India’s commitment to Net Zero by 2070, has well and truly set the course for a green transition in the country. Many aspects of this once-in-a-lifetime change have been debated and discussed: the quantum of investments required, sectors that will need to arise and abate, sources and costs of financing, and policy levers needed to make the transition acceptable to all sections of local and global societies. As the transition works its way through such policies and investments, it will shape, and be shaped, by the impact it has on public finances. As we have seen with the recent pandemic, an event that impacts the entire population leaves an indelible mark on the public finances of a nation and the world: fiscal deficits went up and so did the debt-to-GDP ratios across countries.
Unlike Covid-19, which came on rather suddenly, climate-related impact on public finances will work its way over a much longer period.
Understanding key impact vectors can help create strategies to deal with the change. Note also that the state of public finances directly impacts policies that the government can pursue—the range of policy options that can be implemented gets shaped by the need for more revenues or the ability to spend them.
We take it as a given that the key objectives of public policy are (a) to eventually reduce carbon emissions, (b) make for a fast and just transition, and (c) invest in adaptation, mitigation, and resilience tools. With this in mind, we look at three specific aspects of the green transition’s relationship with public finances: (a) revenues, (b) expenditure, and (c) insurances.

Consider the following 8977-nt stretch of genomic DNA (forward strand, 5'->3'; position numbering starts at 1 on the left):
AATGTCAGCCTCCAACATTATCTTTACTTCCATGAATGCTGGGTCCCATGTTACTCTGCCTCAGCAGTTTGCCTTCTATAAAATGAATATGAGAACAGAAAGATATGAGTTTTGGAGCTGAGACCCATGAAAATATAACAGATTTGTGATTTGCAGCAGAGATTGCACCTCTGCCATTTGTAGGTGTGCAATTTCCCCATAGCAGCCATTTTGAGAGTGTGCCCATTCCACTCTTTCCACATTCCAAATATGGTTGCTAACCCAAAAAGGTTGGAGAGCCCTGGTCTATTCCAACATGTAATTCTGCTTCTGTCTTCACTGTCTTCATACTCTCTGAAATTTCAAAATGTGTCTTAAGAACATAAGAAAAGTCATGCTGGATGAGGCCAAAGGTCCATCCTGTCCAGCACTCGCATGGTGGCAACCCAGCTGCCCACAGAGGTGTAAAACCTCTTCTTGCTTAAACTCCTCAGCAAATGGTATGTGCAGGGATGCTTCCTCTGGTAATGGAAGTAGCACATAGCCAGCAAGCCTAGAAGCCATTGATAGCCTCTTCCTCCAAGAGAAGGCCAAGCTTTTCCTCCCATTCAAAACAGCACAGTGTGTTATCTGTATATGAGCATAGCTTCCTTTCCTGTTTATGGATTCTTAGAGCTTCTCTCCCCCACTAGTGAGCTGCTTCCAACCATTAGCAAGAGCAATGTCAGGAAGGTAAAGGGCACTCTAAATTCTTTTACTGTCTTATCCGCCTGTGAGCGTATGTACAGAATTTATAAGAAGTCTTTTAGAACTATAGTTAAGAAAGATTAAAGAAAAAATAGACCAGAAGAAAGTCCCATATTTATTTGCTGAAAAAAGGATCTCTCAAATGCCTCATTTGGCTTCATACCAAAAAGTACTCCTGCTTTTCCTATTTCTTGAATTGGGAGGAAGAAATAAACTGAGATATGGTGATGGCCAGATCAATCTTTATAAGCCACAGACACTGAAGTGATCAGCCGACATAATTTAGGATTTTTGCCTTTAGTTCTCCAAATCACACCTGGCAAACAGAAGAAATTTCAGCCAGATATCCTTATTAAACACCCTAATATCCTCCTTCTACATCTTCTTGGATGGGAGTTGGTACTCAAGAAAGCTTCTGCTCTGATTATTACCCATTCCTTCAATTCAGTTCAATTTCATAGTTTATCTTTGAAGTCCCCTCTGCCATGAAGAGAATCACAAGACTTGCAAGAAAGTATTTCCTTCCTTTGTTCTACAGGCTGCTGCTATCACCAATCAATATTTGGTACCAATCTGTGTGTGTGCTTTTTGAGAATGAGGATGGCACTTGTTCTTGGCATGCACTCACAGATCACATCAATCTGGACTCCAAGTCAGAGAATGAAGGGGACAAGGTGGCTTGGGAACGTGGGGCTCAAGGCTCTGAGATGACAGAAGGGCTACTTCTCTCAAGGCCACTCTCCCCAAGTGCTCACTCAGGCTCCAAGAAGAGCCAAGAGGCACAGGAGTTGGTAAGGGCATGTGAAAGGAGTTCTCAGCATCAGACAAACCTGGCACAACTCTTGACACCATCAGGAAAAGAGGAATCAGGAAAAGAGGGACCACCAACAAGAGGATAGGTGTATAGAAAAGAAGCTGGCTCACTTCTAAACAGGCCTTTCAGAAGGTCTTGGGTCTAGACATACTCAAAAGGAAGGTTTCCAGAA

A significant source of public revenues in India are the taxes on fossil fuels: crude and coal. The taxes and levies on these fuels are applied at many levels (district, state, centre) and in many ways (cess, excise, mineral funds, etc.). A large part of India’s around 3 giga-tons of carbon emissions annually is caused by burning of these fuels. It is expected that India’s carbon emissions will rise (even though the energy intensity of the economy will continue to fall) till possibly the end of this decade.
This suggests that even as India ramps up its renewable capacity and lays out the electric vehicle network over the next decade, there will be a place for fossil fuels, which may eventually be phased down. A reasonable assumption, over the course of this decade, is that the quantity of fossil fuels consumed in India may not materially decrease.
India may, over the course of this decade, implement some type of carbon price or tax, which may increase the overall tax collected per unit of carbon from these sources. Unless the carbon price or tax is so punitive as to make the usage of fossil fuels economically unviable, a reasonable assumption for the outcome for the next decade is a large revenue pool based on carbon for the state. It is prudent to assume that beyond the next decade, there may be a significant drop in such collections.